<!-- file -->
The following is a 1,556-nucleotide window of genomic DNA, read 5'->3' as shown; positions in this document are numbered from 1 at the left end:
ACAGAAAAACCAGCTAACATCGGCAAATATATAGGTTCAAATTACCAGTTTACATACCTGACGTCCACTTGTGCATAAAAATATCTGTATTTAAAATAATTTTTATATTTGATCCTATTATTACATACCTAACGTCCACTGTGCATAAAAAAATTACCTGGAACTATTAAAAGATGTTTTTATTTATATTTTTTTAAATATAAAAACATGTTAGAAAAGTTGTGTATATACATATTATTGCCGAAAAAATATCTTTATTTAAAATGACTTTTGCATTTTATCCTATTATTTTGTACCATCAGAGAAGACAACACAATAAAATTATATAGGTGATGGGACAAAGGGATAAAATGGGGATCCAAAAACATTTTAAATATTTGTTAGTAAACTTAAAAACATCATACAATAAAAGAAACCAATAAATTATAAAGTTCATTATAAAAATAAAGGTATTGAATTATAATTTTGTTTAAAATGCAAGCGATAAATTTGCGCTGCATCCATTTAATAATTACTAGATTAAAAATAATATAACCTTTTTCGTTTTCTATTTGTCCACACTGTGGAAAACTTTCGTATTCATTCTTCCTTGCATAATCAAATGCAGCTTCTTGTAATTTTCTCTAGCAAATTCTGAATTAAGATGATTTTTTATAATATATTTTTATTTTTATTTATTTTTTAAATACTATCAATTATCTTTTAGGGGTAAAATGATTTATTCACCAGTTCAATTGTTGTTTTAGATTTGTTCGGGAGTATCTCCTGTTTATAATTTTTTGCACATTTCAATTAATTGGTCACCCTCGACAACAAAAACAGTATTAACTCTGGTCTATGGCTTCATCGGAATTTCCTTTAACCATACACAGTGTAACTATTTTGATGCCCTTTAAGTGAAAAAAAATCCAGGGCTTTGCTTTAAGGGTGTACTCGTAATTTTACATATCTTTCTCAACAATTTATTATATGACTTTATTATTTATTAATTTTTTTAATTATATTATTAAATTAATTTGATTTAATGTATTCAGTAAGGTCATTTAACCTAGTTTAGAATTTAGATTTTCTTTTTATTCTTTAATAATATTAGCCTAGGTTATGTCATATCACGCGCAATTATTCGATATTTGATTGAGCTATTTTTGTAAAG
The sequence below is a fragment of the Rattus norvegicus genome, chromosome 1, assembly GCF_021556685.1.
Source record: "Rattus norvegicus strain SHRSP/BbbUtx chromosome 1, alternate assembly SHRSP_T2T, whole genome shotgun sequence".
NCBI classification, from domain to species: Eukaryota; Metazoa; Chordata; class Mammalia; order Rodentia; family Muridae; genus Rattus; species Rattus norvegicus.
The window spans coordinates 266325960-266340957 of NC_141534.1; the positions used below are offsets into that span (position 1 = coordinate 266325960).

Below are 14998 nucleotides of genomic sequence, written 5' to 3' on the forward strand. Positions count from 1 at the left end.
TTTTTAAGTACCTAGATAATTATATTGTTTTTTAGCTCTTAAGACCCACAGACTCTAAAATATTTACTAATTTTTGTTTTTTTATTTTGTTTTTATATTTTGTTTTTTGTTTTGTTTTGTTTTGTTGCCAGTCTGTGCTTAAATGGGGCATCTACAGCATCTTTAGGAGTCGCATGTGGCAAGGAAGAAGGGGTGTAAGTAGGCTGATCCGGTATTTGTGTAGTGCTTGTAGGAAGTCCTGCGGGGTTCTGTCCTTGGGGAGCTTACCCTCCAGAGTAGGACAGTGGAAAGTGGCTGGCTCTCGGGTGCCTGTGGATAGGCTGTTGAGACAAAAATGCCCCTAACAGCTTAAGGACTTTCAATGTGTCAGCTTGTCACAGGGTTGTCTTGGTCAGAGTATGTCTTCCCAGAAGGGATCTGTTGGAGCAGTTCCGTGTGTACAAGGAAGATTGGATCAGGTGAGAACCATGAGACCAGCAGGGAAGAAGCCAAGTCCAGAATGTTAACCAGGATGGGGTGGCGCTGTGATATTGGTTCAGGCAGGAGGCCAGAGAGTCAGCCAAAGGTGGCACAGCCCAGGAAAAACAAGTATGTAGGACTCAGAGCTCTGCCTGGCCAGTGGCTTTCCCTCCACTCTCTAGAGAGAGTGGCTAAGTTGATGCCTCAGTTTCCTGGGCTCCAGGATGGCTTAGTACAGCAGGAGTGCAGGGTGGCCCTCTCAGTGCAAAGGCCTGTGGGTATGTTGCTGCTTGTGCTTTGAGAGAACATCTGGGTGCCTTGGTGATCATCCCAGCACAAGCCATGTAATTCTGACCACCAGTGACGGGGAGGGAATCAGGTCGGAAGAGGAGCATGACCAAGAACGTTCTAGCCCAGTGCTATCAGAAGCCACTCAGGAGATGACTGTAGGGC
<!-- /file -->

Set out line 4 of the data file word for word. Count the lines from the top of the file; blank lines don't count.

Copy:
Source record: "Rattus norvegicus strain SHRSP/BbbUtx chromosome 1, alternate assembly SHRSP_T2T, whole genome shotgun sequence".